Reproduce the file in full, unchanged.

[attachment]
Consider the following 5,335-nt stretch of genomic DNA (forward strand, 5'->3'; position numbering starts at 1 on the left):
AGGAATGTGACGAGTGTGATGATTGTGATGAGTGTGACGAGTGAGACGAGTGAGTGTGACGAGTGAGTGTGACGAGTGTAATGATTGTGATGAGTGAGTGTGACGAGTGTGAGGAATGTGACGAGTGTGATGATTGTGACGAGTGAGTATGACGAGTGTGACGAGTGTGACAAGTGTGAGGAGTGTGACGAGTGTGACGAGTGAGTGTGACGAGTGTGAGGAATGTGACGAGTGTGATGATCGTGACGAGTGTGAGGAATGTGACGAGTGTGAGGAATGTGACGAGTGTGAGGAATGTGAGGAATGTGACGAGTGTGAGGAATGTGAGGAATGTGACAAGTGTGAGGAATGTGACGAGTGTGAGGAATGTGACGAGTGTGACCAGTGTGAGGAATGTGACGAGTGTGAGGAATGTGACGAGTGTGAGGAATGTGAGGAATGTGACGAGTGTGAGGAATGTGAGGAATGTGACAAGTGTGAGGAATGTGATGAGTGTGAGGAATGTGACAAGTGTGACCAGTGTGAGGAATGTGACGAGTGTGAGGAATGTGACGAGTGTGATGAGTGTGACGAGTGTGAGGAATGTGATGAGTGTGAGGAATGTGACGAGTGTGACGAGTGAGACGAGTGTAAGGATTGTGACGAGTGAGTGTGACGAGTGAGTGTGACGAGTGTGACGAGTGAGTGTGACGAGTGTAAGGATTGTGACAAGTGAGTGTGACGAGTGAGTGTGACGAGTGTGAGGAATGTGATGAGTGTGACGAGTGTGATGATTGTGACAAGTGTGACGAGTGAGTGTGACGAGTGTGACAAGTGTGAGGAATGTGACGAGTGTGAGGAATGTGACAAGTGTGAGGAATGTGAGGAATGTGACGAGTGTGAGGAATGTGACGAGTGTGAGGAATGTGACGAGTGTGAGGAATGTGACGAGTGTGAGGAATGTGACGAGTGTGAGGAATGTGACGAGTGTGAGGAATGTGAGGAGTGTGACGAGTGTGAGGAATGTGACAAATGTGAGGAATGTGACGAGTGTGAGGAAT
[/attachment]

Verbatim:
Consider the following 5,335-nt stretch of genomic DNA (forward strand, 5'->3'; position numbering starts at 1 on the left):
AGGAATGTGACGAGTGTGATGATTGTGATGAGTGTGACGAGTGAGACGAGTGAGTGTGACGAGTGAGTGTGACGAGTGTAATGATTGTGATGAGTGAGTGTGACGAGTGTGAGGAATGTGACGAGTGTGATGATTGTGACGAGTGAGTATGACGAGTGTGACGAGTGTGACAAGTGTGAGGAGTGTGACGAGTGTGACGAGTGAGTGTGACGAGTGTGAGGAATGTGACGAGTGTGATGATCGTGACGAGTGTGAGGAATGTGACGAGTGTGAGGAATGTGACGAGTGTGAGGAATGTGAGGAATGTGACGAGTGTGAGGAATGTGAGGAATGTGACAAGTGTGAGGAATGTGACGAGTGTGAGGAATGTGACGAGTGTGACCAGTGTGAGGAATGTGACGAGTGTGAGGAATGTGACGAGTGTGAGGAATGTGAGGAATGTGACGAGTGTGAGGAATGTGAGGAATGTGACAAGTGTGAGGAATGTGATGAGTGTGAGGAATGTGACAAGTGTGACCAGTGTGAGGAATGTGACGAGTGTGAGGAATGTGACGAGTGTGATGAGTGTGACGAGTGTGAGGAATGTGATGAGTGTGAGGAATGTGACGAGTGTGACGAGTGAGACGAGTGTAAGGATTGTGACGAGTGAGTGTGACGAGTGAGTGTGACGAGTGTGACGAGTGAGTGTGACGAGTGTAAGGATTGTGACAAGTGAGTGTGACGAGTGAGTGTGACGAGTGTGAGGAATGTGATGAGTGTGACGAGTGTGATGATTGTGACAAGTGTGACGAGTGAGTGTGACGAGTGTGACAAGTGTGAGGAATGTGACGAGTGTGAGGAATGTGACAAGTGTGAGGAATGTGAGGAATGTGACGAGTGTGAGGAATGTGACGAGTGTGAGGAATGTGACGAGTGTGAGGAATGTGACGAGTGTGAGGAATGTGACGAGTGTGAGGAATGTGACGAGTGTGAGGAATGTGAGGAGTGTGACGAGTGTGAGGAATGTGACAAATGTGAGGAATGTGACGAGTGTGAGGAAT